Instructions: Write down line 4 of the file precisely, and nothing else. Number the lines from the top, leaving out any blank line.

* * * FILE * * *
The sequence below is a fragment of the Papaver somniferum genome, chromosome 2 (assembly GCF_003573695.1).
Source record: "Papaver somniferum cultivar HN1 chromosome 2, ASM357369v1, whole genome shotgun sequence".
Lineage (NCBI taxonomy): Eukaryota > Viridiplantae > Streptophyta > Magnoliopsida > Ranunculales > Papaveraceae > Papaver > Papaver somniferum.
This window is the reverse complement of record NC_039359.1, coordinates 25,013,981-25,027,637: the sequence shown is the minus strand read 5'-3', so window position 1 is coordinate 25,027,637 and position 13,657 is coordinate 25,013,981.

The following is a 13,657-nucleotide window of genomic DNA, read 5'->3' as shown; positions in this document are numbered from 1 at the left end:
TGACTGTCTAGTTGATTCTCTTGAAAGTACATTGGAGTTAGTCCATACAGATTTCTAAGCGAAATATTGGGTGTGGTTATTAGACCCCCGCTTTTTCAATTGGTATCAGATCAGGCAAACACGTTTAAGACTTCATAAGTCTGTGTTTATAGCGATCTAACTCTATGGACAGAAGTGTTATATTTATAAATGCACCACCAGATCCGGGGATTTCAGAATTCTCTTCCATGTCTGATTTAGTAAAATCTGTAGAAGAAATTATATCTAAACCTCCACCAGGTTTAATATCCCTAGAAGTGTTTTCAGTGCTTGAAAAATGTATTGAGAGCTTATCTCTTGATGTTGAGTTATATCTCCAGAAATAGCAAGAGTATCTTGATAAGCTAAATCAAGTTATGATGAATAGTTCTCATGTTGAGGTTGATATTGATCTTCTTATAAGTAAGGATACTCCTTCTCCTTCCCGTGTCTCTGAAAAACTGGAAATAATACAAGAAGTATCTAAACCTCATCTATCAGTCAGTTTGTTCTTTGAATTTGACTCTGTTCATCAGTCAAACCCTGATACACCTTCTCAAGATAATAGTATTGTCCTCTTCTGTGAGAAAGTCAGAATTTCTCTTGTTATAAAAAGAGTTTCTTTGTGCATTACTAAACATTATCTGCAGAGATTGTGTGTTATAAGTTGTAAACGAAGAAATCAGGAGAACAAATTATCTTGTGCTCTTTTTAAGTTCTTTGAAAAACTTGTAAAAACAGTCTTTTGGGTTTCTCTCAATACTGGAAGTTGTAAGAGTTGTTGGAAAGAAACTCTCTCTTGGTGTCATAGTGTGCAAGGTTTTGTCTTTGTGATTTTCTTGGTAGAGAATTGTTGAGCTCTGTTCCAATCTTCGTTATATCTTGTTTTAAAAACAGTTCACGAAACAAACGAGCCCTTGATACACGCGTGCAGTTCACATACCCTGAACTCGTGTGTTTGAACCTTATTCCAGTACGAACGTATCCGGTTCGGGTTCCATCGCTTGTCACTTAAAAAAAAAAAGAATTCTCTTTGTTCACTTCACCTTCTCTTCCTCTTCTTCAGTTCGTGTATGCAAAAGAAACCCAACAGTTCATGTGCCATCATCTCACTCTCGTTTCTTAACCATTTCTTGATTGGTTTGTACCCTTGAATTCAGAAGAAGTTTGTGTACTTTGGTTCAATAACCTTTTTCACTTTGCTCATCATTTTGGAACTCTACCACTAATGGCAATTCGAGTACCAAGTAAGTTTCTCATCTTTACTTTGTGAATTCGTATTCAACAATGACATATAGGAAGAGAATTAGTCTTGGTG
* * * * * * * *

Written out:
This window is the reverse complement of record NC_039359.1, coordinates 25,013,981-25,027,637: the sequence shown is the minus strand read 5'-3', so window position 1 is coordinate 25,027,637 and position 13,657 is coordinate 25,013,981.